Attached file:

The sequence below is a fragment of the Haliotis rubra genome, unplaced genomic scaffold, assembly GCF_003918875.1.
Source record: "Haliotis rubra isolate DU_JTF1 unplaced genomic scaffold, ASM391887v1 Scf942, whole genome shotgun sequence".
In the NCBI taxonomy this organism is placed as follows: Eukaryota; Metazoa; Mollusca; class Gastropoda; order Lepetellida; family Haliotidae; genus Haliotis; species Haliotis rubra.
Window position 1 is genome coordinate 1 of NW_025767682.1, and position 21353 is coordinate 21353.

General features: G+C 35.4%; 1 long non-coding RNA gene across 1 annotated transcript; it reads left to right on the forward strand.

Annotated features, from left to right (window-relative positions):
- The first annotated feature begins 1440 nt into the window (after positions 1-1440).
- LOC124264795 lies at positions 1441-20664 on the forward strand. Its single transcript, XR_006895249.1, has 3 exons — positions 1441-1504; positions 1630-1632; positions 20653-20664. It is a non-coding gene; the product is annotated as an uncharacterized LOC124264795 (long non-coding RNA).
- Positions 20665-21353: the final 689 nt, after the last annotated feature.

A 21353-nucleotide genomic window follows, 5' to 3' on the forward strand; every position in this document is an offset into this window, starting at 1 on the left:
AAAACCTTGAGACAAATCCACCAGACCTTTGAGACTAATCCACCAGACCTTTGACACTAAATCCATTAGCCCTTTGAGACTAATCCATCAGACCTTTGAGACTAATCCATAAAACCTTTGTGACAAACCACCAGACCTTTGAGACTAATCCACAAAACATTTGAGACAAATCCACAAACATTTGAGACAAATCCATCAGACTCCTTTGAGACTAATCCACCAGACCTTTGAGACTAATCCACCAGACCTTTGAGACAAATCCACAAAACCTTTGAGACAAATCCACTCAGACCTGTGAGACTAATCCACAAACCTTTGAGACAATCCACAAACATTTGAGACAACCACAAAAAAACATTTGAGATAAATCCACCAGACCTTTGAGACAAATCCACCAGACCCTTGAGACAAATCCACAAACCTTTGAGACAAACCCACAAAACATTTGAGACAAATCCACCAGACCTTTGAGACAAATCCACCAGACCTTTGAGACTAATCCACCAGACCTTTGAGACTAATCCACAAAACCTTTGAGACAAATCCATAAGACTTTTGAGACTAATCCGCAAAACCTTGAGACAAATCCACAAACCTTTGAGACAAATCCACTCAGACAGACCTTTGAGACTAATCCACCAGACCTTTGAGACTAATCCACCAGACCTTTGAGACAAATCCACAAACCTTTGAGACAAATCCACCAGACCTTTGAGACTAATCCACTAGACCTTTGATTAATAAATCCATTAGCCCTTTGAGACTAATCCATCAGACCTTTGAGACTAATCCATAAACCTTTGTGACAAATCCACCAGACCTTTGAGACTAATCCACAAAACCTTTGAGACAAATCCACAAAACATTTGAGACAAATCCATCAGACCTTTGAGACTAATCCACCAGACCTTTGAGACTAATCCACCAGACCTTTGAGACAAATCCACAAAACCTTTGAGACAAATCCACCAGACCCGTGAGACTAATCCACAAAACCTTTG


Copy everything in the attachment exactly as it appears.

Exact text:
The sequence below is a fragment of the Haliotis rubra genome, unplaced genomic scaffold, assembly GCF_003918875.1.
Source record: "Haliotis rubra isolate DU_JTF1 unplaced genomic scaffold, ASM391887v1 Scf942, whole genome shotgun sequence".
In the NCBI taxonomy this organism is placed as follows: Eukaryota; Metazoa; Mollusca; class Gastropoda; order Lepetellida; family Haliotidae; genus Haliotis; species Haliotis rubra.
Window position 1 is genome coordinate 1 of NW_025767682.1, and position 21353 is coordinate 21353.

General features: G+C 35.4%; 1 long non-coding RNA gene across 1 annotated transcript; it reads left to right on the forward strand.

Annotated features, from left to right (window-relative positions):
- The first annotated feature begins 1440 nt into the window (after positions 1-1440).
- LOC124264795 lies at positions 1441-20664 on the forward strand. Its single transcript, XR_006895249.1, has 3 exons — positions 1441-1504; positions 1630-1632; positions 20653-20664. It is a non-coding gene; the product is annotated as an uncharacterized LOC124264795 (long non-coding RNA).
- Positions 20665-21353: the final 689 nt, after the last annotated feature.

A 21353-nucleotide genomic window follows, 5' to 3' on the forward strand; every position in this document is an offset into this window, starting at 1 on the left:
AAAACCTTGAGACAAATCCACCAGACCTTTGAGACTAATCCACCAGACCTTTGACACTAAATCCATTAGCCCTTTGAGACTAATCCATCAGACCTTTGAGACTAATCCATAAAACCTTTGTGACAAACCACCAGACCTTTGAGACTAATCCACAAAACATTTGAGACAAATCCACAAACATTTGAGACAAATCCATCAGACTCCTTTGAGACTAATCCACCAGACCTTTGAGACTAATCCACCAGACCTTTGAGACAAATCCACAAAACCTTTGAGACAAATCCACTCAGACCTGTGAGACTAATCCACAAACCTTTGAGACAATCCACAAACATTTGAGACAACCACAAAAAAACATTTGAGATAAATCCACCAGACCTTTGAGACAAATCCACCAGACCCTTGAGACAAATCCACAAACCTTTGAGACAAACCCACAAAACATTTGAGACAAATCCACCAGACCTTTGAGACAAATCCACCAGACCTTTGAGACTAATCCACCAGACCTTTGAGACTAATCCACAAAACCTTTGAGACAAATCCATAAGACTTTTGAGACTAATCCGCAAAACCTTGAGACAAATCCACAAACCTTTGAGACAAATCCACTCAGACAGACCTTTGAGACTAATCCACCAGACCTTTGAGACTAATCCACCAGACCTTTGAGACAAATCCACAAACCTTTGAGACAAATCCACCAGACCTTTGAGACTAATCCACTAGACCTTTGATTAATAAATCCATTAGCCCTTTGAGACTAATCCATCAGACCTTTGAGACTAATCCATAAACCTTTGTGACAAATCCACCAGACCTTTGAGACTAATCCACAAAACCTTTGAGACAAATCCACAAAACATTTGAGACAAATCCATCAGACCTTTGAGACTAATCCACCAGACCTTTGAGACTAATCCACCAGACCTTTGAGACAAATCCACAAAACCTTTGAGACAAATCCACCAGACCCGTGAGACTAATCCACAAAACCTTTG